Yvon Rocks

In case you didn't know, Yvon Chouinard is the man.

... Because he just won the inaugural award of OutDoor Celebrity of the Year. The jurors said he is renown for his “visionary business strategy and high degree of environmental awareness.� Stating he is “an outstanding figure above all because of his contributions to environmental protection.� Yvon is best known as the founder and owner of Patagonia, an outdoor clothing company, with over $240 million USD in annual sales. Yvon committed his company to only using organic cotton 10 years ago, even when there was no reliable supply. They had to built the infrastructure to obtain the fabrics they needed. He was also the first to convert his line of fleece jackets to using recycled PET bottles as feedstock. ...

Back when I was just coming out of college with a degree I had already pegged as useless to me, one job I thought I wanted a lot was doing anything for Black Diamond. Sometimes I still kind of wish I could work for them...

Barak Obama on Energy

I wish I had more time to ponder/discuss this speech, but I'll just post the link right now...

This isn't to lay the blame for our energy problems entirely at the feet of our President. This is an issue that politicians from both parties clamor about when gas prices are the headline of the month, only to fall back into a trance of inaction once things calm down. And so we all need to get serious here. Automakers need to get serious about shifting their technology to greater fuel-efficiency, consumers need to get serious about buying hybrid cars, and Washington needs to get serious about working together to find a real solution to our energy crisis.

Such a solution is not only possible, it's already being implemented in other places around the world. Countries like Japan are creating jobs and slowing oil consumption by churning out and buying millions of fuel-efficient cars. Brazil, a nation that once relied on foreign countries to import 80% of its crude oil, will now be entirely self-sufficient in a few years thanks to its investment in biofuels.

I like the things I hear coming from Barak Obama. A lot.

Nalgene, You're the Devil

The good fellows at the yoga college dropped some new and not-so-new knowledge on me last night about Nalgene water bottles: First the bit I'd heard before: Nalgene Water Bottles May Be Hazardous to Your Health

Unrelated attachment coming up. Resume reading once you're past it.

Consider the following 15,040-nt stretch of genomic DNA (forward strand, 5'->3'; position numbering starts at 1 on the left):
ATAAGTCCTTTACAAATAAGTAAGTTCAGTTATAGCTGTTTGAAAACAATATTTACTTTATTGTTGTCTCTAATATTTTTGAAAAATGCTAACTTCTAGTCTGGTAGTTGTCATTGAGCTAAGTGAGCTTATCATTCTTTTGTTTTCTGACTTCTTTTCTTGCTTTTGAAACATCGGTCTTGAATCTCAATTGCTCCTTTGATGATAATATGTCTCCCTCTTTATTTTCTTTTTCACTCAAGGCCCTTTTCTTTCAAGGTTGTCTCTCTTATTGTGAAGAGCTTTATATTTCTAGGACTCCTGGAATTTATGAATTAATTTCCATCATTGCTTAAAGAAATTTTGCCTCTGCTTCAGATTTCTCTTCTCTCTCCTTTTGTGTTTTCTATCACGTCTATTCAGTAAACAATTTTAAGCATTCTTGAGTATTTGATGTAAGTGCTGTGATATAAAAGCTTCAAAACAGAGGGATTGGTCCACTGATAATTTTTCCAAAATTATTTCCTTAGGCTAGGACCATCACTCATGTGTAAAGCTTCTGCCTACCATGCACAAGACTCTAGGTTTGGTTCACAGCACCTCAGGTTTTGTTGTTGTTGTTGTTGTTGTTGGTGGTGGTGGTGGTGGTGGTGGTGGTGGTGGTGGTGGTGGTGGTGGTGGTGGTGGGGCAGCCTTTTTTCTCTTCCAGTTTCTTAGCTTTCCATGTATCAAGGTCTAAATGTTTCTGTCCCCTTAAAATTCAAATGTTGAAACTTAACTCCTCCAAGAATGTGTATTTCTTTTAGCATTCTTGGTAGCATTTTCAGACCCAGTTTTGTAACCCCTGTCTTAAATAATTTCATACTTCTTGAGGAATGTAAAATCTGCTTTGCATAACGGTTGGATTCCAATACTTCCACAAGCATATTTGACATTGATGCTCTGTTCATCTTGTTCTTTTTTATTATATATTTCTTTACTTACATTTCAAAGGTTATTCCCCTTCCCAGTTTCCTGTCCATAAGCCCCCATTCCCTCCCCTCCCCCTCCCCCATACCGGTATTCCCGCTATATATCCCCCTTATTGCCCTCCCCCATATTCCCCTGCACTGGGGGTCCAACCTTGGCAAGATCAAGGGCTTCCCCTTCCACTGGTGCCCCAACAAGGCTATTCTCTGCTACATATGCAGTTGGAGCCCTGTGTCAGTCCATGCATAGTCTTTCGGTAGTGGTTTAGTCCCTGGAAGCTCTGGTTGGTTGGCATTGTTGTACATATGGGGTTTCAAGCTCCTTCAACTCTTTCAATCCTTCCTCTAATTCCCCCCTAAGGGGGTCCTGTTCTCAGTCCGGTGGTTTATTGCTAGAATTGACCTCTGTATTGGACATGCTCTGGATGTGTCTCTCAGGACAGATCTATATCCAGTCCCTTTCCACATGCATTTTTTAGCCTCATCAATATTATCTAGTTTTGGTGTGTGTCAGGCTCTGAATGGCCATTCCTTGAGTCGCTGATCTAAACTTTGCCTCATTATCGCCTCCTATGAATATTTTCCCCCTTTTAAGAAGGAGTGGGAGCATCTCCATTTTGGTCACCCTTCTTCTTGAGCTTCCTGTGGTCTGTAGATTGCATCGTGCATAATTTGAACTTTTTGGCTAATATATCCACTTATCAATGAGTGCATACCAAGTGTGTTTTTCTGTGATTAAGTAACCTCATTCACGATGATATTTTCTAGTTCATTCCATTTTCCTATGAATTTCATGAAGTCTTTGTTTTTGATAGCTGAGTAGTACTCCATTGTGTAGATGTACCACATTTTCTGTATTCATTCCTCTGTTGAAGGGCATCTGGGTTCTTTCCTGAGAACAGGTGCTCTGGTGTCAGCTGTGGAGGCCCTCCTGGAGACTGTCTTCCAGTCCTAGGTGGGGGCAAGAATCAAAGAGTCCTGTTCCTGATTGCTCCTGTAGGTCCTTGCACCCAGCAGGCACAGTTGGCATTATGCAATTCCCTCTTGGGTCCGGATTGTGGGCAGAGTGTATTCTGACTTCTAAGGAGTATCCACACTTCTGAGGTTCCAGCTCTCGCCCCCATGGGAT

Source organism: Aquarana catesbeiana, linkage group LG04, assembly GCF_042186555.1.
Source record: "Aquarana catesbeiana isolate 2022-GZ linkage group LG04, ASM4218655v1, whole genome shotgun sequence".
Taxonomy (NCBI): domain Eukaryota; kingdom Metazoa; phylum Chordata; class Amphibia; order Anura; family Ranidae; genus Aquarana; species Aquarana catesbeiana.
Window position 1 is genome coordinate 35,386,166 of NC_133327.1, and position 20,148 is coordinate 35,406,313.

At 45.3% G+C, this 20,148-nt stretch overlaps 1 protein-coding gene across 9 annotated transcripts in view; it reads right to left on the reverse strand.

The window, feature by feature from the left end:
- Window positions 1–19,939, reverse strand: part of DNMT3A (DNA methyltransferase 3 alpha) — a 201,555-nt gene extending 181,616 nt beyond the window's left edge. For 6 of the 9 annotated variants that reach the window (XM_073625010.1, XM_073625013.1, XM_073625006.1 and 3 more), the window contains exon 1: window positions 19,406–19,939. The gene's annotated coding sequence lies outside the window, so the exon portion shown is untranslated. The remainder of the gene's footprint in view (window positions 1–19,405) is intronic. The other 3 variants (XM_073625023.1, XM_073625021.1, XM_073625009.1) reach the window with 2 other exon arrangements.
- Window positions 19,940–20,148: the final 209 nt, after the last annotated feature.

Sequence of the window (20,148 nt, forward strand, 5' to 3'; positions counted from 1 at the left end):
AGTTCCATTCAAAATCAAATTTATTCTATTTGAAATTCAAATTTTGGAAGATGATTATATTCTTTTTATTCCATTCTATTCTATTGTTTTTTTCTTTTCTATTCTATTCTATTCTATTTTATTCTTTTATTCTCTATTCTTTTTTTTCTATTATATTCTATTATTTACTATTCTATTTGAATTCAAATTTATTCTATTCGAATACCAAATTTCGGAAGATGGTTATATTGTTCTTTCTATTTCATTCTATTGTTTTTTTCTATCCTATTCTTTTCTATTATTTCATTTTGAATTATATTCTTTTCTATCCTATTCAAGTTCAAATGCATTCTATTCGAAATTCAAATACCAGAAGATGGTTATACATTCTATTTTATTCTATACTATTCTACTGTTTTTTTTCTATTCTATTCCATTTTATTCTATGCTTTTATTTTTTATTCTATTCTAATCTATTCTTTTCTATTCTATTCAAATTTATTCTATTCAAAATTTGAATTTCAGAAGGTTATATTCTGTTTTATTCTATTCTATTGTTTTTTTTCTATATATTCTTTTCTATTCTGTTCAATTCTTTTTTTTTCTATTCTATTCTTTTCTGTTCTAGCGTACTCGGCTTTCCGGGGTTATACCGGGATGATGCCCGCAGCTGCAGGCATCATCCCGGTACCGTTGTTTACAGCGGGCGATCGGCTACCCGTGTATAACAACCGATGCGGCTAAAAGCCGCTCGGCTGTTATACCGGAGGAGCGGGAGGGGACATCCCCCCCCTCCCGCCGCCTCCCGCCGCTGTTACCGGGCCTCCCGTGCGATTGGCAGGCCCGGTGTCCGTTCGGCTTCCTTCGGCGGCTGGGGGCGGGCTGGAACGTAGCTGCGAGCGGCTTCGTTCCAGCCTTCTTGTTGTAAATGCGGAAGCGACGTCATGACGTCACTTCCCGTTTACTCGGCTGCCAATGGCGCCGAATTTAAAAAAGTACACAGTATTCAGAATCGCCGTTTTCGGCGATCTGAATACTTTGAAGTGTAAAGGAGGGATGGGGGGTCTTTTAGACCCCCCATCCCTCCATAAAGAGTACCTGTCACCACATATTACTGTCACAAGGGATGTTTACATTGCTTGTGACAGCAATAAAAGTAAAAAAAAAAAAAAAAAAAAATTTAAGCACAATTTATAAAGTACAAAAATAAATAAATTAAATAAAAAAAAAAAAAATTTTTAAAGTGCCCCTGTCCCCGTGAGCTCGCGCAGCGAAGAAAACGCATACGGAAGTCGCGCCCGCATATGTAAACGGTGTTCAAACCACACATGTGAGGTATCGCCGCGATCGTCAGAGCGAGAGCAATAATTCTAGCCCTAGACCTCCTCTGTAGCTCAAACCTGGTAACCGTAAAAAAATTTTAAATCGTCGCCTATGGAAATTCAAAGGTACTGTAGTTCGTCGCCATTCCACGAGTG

Recent studies have shown that polycarbonate plastics, including the kind used in popular Nalgene water bottles, may leach one of their constituent chemicals into water. The chemical in question, bisphenol-A, has been shown to cause chromosomal disorders and endocrine disruption and to have adverse effects on prostate development and tumors, breast tissue development, and sperm count -- in rodents.

Of course, the truth of the matter is that you're not that likely to actually be harmed by your Nalgene bottle.

But what about those rodents? Aparently, the Nalge Company started out making laboratory equipment. It also seems that some of that laboratory equipment is geared towards torturing fluffy little bunnies. This discovery led to the earnest kids at the University of Colorado to organize a boycott. Nalge Nunc International's reply boils down to "Yeah, so?":

There is nothing short of controlled animal research that can prove the safety and efficacy of a drug or surgical procedure. Without animal research, there would be no polio vaccine, no heart by-pass surgery, no chemotherapy and no insulin. Without animal research, we will never be able to cure AIDS, multiple sclerosis or Alzheimer's.

And actually, I agree -- Science isn't always pretty. As long as the human race isn't willing to just sit back and take what comes at us, we're going to do a lot of ugly things to advance the race.

But that doesn't mean I'm going to buy another Nalgene bottle, either. I suppose I might just try a SIGG. At least they are recyclable and... stuff.

Nantucket NIMBYs

Being a big fan of alternative energy sources, I'm excited to hear about the possibility of two offshore wind farms near Long Island and Nantucket.

The two projects, one south of Long Island, in New York, and one in Massachusetts' Nantucket Sound, are currently moving through the complicated process of securing permits from various agencies, and both could be turning out juice in a few years. Offshore wind farms -- row after row of massive wind turbines sprouting from the sea miles from land -- have become a relatively common source of commercial electrical power in Europe, but these would be the first in this country.

But of course, the yachting set on Nantucket have to bring the "not in my backyard" attitude, claiming environmental impact, but ultimately seeming mostly worried about their million dollar views:

She said that about half the fish that commercial fisherman catch in Nantucket Sound come from the area where Cape Wind wants to install windmills. In addition, she said that a commercial wind farm would mar the pristine ocean views, dragging down both tourism and local property values. She cited a study conducted by The Beacon Hill Institute that concluded that total property values in the area would fall by $1.35 billion. "If you have a direct view, the value of your home would go down," she said. The wind farm "would be highly visible. It would change the tranquility of the horizon markedly."

What a crock. The pros of offshore windfarming far outweigh any potential cons in my opinion.